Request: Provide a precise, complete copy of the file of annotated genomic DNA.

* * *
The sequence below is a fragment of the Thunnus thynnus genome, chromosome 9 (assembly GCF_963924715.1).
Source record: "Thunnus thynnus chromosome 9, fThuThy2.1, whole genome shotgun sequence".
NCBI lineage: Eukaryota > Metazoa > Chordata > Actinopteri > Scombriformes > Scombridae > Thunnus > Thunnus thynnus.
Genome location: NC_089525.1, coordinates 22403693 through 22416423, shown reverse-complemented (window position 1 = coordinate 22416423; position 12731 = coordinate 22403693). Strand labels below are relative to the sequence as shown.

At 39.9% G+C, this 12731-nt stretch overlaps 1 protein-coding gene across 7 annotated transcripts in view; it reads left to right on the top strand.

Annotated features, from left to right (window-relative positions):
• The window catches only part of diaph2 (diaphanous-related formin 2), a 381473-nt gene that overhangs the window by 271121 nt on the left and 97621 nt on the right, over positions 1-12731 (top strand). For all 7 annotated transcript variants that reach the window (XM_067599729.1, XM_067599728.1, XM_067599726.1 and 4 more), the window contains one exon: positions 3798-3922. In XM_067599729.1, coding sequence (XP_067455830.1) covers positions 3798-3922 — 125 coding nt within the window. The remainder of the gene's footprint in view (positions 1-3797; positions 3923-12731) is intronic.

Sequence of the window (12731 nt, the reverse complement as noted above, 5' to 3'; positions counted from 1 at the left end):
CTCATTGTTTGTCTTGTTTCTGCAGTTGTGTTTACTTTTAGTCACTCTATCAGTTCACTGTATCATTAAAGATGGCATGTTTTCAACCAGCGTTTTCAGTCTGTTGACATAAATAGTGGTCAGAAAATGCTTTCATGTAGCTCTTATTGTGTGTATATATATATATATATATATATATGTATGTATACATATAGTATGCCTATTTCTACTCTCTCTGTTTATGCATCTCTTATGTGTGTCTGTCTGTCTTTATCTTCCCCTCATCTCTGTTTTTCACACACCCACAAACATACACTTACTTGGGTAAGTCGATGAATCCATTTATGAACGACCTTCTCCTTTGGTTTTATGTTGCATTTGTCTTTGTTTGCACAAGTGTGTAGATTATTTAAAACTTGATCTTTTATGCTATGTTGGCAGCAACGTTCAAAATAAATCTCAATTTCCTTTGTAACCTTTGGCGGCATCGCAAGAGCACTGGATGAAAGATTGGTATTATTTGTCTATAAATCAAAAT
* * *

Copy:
The sequence below is a fragment of the Thunnus thynnus genome, chromosome 9 (assembly GCF_963924715.1).
Source record: "Thunnus thynnus chromosome 9, fThuThy2.1, whole genome shotgun sequence".
NCBI lineage: Eukaryota > Metazoa > Chordata > Actinopteri > Scombriformes > Scombridae > Thunnus > Thunnus thynnus.
Genome location: NC_089525.1, coordinates 22403693 through 22416423, shown reverse-complemented (window position 1 = coordinate 22416423; position 12731 = coordinate 22403693). Strand labels below are relative to the sequence as shown.

At 39.9% G+C, this 12731-nt stretch overlaps 1 protein-coding gene across 7 annotated transcripts in view; it reads left to right on the top strand.

Annotated features, from left to right (window-relative positions):
• The window catches only part of diaph2 (diaphanous-related formin 2), a 381473-nt gene that overhangs the window by 271121 nt on the left and 97621 nt on the right, over positions 1-12731 (top strand). For all 7 annotated transcript variants that reach the window (XM_067599729.1, XM_067599728.1, XM_067599726.1 and 4 more), the window contains one exon: positions 3798-3922. In XM_067599729.1, coding sequence (XP_067455830.1) covers positions 3798-3922 — 125 coding nt within the window. The remainder of the gene's footprint in view (positions 1-3797; positions 3923-12731) is intronic.

Sequence of the window (12731 nt, the reverse complement as noted above, 5' to 3'; positions counted from 1 at the left end):
CTCATTGTTTGTCTTGTTTCTGCAGTTGTGTTTACTTTTAGTCACTCTATCAGTTCACTGTATCATTAAAGATGGCATGTTTTCAACCAGCGTTTTCAGTCTGTTGACATAAATAGTGGTCAGAAAATGCTTTCATGTAGCTCTTATTGTGTGTATATATATATATATATATATATATGTATGTATACATATAGTATGCCTATTTCTACTCTCTCTGTTTATGCATCTCTTATGTGTGTCTGTCTGTCTTTATCTTCCCCTCATCTCTGTTTTTCACACACCCACAAACATACACTTACTTGGGTAAGTCGATGAATCCATTTATGAACGACCTTCTCCTTTGGTTTTATGTTGCATTTGTCTTTGTTTGCACAAGTGTGTAGATTATTTAAAACTTGATCTTTTATGCTATGTTGGCAGCAACGTTCAAAATAAATCTCAATTTCCTTTGTAACCTTTGGCGGCATCGCAAGAGCACTGGATGAAAGATTGGTATTATTTGTCTATAAATCAAAAT